"For the first time we get to see what may be actual records kept by a scribe, whose job was to be official record keeper of a Maya community. It's like an episode of TV's 'Big Bang Theory,' a geek math problem and they're painting on the wall. They seem to be using it like a blackboard."
That's Boston University archaeologist William Saturno talking about a new excavation of an ancient Mayan structure hidden in a rain forest in Guatemala's Peten region, according to a written statement released by the National Geographic Society. The society supported the excavation, which Saturno led.
The walls of the structure, believed to be a house, are adorned with unique red and black glyphs unlike those seen at other Maya sites, according to the statement.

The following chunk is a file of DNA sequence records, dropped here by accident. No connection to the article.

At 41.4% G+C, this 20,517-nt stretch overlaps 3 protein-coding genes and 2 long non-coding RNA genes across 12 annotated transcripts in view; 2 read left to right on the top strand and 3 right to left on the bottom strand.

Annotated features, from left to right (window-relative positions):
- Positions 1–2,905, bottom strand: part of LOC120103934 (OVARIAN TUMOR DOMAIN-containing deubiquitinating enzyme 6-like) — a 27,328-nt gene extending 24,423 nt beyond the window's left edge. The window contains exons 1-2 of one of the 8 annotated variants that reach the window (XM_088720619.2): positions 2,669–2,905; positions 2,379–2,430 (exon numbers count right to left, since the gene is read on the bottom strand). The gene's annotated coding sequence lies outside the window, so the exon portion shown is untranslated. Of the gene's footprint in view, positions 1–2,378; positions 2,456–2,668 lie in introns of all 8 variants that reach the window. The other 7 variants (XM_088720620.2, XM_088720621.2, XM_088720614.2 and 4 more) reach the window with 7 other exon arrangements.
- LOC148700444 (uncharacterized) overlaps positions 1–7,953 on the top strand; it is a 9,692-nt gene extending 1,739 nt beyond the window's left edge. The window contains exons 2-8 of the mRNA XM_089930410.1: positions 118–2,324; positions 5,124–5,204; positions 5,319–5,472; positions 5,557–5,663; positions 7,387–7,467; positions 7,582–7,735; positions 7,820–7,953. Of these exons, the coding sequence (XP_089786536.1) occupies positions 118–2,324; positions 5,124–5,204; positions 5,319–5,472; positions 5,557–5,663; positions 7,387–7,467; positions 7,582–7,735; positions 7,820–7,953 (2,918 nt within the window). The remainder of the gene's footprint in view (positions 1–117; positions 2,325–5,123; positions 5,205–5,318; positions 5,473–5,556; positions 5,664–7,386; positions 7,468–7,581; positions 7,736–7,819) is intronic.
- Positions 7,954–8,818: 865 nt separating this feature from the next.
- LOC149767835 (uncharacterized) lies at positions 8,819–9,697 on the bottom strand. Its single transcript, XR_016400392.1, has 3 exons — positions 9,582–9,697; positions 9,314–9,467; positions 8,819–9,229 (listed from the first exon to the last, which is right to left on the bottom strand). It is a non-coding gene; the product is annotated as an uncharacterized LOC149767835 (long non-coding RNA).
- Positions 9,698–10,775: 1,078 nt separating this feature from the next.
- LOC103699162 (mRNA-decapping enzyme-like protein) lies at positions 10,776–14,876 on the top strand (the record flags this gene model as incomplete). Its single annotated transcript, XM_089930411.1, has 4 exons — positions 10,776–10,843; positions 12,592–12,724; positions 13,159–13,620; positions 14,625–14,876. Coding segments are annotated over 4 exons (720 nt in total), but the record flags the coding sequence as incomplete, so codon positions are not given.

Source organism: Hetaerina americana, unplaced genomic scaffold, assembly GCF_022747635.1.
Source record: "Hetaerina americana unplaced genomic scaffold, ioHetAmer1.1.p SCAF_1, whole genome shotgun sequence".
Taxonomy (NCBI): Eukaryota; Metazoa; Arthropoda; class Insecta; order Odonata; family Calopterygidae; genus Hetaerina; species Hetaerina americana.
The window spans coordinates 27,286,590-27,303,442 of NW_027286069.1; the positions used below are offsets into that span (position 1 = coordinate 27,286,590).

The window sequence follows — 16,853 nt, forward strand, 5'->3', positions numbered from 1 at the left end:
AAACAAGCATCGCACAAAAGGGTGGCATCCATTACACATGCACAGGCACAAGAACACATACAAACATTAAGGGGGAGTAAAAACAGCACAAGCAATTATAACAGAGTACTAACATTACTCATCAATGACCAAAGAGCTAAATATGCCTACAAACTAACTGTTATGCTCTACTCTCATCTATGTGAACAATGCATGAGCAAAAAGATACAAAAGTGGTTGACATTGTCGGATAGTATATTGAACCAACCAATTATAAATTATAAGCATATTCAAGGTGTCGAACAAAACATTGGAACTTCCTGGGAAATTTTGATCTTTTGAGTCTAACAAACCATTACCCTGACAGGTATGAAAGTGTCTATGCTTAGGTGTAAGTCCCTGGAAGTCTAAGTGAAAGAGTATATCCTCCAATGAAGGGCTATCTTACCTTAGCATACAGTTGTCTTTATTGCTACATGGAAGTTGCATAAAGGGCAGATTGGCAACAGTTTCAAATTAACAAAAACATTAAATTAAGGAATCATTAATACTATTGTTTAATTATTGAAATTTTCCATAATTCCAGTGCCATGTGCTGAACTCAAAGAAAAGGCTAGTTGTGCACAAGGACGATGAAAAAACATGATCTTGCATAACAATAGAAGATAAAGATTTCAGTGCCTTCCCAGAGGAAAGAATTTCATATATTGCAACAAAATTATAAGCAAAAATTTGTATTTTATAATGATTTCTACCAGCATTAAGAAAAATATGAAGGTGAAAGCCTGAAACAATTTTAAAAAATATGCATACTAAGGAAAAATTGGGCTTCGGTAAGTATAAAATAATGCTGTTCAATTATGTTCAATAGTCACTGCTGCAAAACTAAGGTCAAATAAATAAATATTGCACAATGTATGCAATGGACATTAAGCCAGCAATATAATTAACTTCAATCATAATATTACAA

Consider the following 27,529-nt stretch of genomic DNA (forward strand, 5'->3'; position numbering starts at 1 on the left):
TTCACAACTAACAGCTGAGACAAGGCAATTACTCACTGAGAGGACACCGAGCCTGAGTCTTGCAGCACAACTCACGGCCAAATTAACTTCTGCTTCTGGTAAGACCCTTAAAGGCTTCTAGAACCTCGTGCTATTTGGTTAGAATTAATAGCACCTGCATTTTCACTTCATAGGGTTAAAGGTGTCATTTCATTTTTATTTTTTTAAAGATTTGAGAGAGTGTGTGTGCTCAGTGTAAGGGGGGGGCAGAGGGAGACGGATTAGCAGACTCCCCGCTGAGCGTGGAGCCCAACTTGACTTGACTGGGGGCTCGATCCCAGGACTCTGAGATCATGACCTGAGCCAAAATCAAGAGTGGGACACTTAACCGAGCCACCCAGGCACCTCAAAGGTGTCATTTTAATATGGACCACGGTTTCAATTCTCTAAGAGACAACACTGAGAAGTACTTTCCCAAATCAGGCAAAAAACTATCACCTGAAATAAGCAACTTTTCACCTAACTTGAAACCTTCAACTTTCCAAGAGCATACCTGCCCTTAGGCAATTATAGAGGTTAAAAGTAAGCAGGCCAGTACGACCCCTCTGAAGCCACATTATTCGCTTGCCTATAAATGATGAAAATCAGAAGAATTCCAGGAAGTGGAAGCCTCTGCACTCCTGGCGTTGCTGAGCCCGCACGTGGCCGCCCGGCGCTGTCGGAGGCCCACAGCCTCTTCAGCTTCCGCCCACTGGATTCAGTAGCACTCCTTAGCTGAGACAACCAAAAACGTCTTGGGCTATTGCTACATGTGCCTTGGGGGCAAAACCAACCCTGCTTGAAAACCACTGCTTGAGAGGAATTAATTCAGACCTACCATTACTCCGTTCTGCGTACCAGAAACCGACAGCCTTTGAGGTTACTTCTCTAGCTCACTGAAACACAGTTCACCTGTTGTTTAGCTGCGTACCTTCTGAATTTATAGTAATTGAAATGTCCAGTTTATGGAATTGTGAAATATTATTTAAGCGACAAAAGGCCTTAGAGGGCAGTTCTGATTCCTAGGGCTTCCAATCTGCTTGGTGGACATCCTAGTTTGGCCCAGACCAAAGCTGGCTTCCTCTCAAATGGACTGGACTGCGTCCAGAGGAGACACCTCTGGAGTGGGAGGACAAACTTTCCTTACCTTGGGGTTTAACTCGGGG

"We've never seen anything like it," David Stuart, professor of Mesoamerican art and writing at the University of Texas-Austin, said in the statement. He deciphered the glyphs.
Some of the glyphs relate to various Mayan calendars. But guess what: there's no sign from the glyphs that the Mayans believed the world would end in 2012--only that the world would begin a new cycle.
"It's like the odometer of a car, with the Maya calendar rolling over from the 120,000s to 130,000," Anthony F. Aveni, professor of astronomy and anthropology at Colgate University, said in the statement. "The car gets a step closer to the junkyard as the numbers turn over; the Maya just start over."
The structure is part of a region called Xultun, the largest Mayan site yet to be fully investigated by archaeologists. It was first spotted in 2010, according to the statement.
The discovery of the glyphs is reported in the June issue of "National Geographic" and in the May 11 issue of the journal "Science."
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